- Who's brain can I pick locally? Is the average mechanic qualified to give advice on an EV, or do I need to find someone who works on semis, fire trucks and other large vehicles, or even an electrician?

How about ours ;).

I'm not sure about any of the auto guys. I don't think they really deal with the kind of stuff we do. An electrician might have a pretty good idea, though.

- Would parking the bike in the sun, on a really hot summer day cause the batteries to become dangerous? Is there a temperature safety range for batteries?

No temperature that a human could survive. I think they're pretty much okay unless you live in South Africa in a desert where it gets 140 degrees in the middle of the day.

You mostly want to keep them out of the sun because it's not good for them. You damage them a little, and they won't last quite as long. It can get pretty drastic if you do it often.

However, a lot of chemistries (SLA in particular), perform better when warm. Not hot. Warm.

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reikiman
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Joined: 11/19/2006
Points: 8456
Re: Battery Safety Advice/Questions

- If I get a shock from my five 12-volt batteries in series (60V), will it be lethal?

I think it depends on what you do with the batteries. If you stick the cables in your mouth that clearly could hurt a lot worse than when you lick a 9v battery to test its charge.

- Does anything on the bike retain a charge and remain dangerous after the battery series has been broken?

Depends on the design of the bike.

- Do I need to remove an entire battery cable (both pos, neg ends) from the bike to be safe (prevent short) or is disconnecting one terminal good enough?

That could help. Battery cables tend to flop around and have a mind of their own, and do things you don't want them to do like land on the opposite terminal and weld themselves in place. But of course it's more tedious to completely remove cables and it's tempting to just skip that step.

- Do I need special, extra thick "boots" on the battery cables to hold back a spark if something metal comes near that terminal while the series is connected? Or are standard battery cable boots good enough for the 60 volts?

I just installed some boots over the cable ends on my Lectra. They seem like a good idea but there's a difficulty getting the boot to properly fit over the terminal and all the wiring. Boots to me look like they'll help to prevent accidental contact and protect a little from the weather, but because they don't fit snugly it's an imperfect protection.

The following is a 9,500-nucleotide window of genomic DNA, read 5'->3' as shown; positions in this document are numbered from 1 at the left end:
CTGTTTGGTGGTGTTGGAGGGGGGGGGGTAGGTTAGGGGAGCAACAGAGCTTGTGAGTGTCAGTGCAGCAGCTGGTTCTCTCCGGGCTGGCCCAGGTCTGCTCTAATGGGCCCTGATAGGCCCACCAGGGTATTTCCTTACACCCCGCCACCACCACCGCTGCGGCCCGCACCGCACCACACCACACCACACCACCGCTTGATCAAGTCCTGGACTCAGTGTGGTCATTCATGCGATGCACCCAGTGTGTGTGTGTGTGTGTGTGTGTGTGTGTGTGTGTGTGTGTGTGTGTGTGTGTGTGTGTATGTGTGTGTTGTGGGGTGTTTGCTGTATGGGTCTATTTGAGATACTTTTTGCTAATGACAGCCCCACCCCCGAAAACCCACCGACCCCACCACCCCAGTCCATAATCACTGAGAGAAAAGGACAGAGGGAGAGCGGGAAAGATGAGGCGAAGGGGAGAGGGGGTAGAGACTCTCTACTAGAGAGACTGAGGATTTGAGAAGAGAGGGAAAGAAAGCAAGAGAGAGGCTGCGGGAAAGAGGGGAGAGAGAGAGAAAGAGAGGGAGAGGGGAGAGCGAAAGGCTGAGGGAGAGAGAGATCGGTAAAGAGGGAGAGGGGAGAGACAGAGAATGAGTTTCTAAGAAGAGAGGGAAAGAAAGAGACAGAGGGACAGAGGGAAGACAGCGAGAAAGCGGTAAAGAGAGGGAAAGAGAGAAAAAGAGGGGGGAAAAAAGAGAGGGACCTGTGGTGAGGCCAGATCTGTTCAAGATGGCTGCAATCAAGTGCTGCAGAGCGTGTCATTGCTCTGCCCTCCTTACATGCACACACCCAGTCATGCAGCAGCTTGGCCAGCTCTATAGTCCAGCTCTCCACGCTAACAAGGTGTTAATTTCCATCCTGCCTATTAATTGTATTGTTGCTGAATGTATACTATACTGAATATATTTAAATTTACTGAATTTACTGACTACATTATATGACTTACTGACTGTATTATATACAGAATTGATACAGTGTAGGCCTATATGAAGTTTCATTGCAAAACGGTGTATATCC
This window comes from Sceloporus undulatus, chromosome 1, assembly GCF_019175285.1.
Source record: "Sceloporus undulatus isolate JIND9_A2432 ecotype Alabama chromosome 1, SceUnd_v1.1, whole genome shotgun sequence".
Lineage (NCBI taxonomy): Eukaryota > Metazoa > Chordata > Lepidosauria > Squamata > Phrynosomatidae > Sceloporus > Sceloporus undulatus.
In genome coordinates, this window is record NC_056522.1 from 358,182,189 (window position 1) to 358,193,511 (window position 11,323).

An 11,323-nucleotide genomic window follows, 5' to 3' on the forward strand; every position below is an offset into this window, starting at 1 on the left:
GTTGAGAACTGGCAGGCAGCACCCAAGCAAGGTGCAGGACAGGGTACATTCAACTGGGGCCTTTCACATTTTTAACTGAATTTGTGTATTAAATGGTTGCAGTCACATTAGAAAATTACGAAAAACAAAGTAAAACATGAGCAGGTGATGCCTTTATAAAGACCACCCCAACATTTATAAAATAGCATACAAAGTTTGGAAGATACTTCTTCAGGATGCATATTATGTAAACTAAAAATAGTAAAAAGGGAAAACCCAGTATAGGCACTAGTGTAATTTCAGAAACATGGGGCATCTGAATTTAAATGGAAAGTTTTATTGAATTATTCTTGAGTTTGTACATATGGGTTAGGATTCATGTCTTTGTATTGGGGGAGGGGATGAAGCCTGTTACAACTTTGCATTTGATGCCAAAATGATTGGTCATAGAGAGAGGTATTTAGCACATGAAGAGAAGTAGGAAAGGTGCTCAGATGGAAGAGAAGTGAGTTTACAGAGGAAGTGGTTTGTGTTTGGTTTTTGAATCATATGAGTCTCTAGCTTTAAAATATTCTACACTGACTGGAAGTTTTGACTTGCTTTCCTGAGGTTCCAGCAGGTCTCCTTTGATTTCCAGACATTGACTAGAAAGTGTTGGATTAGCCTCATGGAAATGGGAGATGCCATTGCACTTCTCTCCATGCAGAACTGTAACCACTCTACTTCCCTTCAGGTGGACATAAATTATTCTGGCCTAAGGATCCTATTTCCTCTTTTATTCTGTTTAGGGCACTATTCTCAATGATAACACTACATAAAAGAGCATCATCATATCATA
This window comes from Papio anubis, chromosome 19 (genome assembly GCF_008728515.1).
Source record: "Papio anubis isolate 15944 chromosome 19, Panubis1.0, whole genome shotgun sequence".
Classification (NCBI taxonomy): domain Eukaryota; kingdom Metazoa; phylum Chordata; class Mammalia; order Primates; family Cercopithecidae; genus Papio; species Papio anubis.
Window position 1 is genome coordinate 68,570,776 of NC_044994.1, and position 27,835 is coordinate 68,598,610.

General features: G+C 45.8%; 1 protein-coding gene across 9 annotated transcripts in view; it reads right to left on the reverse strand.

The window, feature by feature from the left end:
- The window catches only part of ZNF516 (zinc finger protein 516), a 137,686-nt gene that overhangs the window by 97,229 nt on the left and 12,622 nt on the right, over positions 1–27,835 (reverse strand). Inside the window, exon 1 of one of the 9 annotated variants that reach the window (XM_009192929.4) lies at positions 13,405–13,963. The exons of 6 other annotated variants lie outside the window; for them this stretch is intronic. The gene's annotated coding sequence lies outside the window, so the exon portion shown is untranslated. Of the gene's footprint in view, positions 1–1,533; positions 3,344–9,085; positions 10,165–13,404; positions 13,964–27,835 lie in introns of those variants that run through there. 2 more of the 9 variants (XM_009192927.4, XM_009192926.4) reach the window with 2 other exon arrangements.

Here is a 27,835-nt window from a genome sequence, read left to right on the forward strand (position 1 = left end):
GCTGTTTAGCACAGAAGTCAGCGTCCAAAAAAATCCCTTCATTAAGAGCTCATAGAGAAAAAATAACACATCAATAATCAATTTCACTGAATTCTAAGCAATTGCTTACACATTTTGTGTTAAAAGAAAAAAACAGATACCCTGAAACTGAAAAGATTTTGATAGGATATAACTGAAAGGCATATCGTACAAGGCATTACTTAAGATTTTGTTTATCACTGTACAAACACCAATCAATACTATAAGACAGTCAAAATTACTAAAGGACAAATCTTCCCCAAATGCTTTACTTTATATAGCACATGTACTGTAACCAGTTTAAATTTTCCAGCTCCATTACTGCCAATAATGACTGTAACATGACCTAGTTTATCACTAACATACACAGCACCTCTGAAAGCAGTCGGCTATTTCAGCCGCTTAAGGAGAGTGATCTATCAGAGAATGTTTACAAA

- If a battery cable end is exposed (no boot) while the series is connected, and something metal (or a person) touches it, will it spark?

Yeah, and I have a collection of melted tools to attest to this. It's amazing how quickly a tool can vaporize.

- Is DC current more dangerous than AC?

Ask Nikolai Tesla about this

- Who's brain can I pick locally? Is the average mechanic qualified to give advice on an EV, or do I need to find someone who works on semis, fire trucks and other large vehicles, or even an electrician?

Hmm, maybe the V needs a section where we can connect geographically. However one thing to look for is a local chapter of the EAA -- that's Electric Automobile Association, not Experimental Aircraft Association. Another resource to look for are forklift or golf cart or NEV mechanics.

- Would parking the bike in the sun, on a really hot summer day cause the batteries to become dangerous? Is there a temperature safety range for batteries?

Do you mean like does the sun give a battery a nasty attitude and it starts whistling at the women walking through the parking lot (or worse)? No, you're probably thinking about does the temperature affect battery life or perhaps make it possible for the battery to explode?

First -- for the latter -- it depends on the battery chemistry. But, yeah, I've read in other places that temperature does affect battery life.

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gushar
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Joined: 07/02/2008
Points: 360
Re: Battery Safety Advice/Questions

I was interested in those questions too...so that means I'm not an "expert" here. But I wanted just to add this...

I had a friend that was working on his auto engine and somehow accidentally shorted across the batt terminals with his wristwatch (or maybe his watch touched the pos terminal and was also in contact with a metal screwdriver...and the screwdirver touched a ground???). Anyway, it burned a gaping hole in his wrist and he had to have surgery on it to fix the tendons, etc. that were badly burned.

So, I do know this. Be very careful not shorting anything across ANY battery terminals/or pos to another ground...even just one 12 volt battery!

Gushar

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MarshallMiller
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Joined: 01/03/2008
Points: 14
Re: Battery Safety Advice/Questions

While working on the Meyers NMG (Corbin Sparrow) I realized the positive most terminal and the negatige most terminal are only four inches apart. Thats up to 170V of Optimas waiting to equalize. I imagine a wrench would explode if it became welded to the terminals. The high voltage areas are important to remember. Things like contactors, controllers, and chargers carry max volts and are easy to forget. Rule number one is to disengage the pack before even looking at the batteries. Having a kill switch is handy if you need to access your electric system often.

chas_stevenson
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Joined: 12/06/2006
Points: 1309
Re: Battery Safety Advice/Questions

If you placed the relay (contactor) somewhere in the battery string, between 2 batteries, when the relay is unenergized the 2 close positive and negative connections would do nothing if you dropped a wrench across them because you would not have a complete circuit.

Just a thought,
Chas S.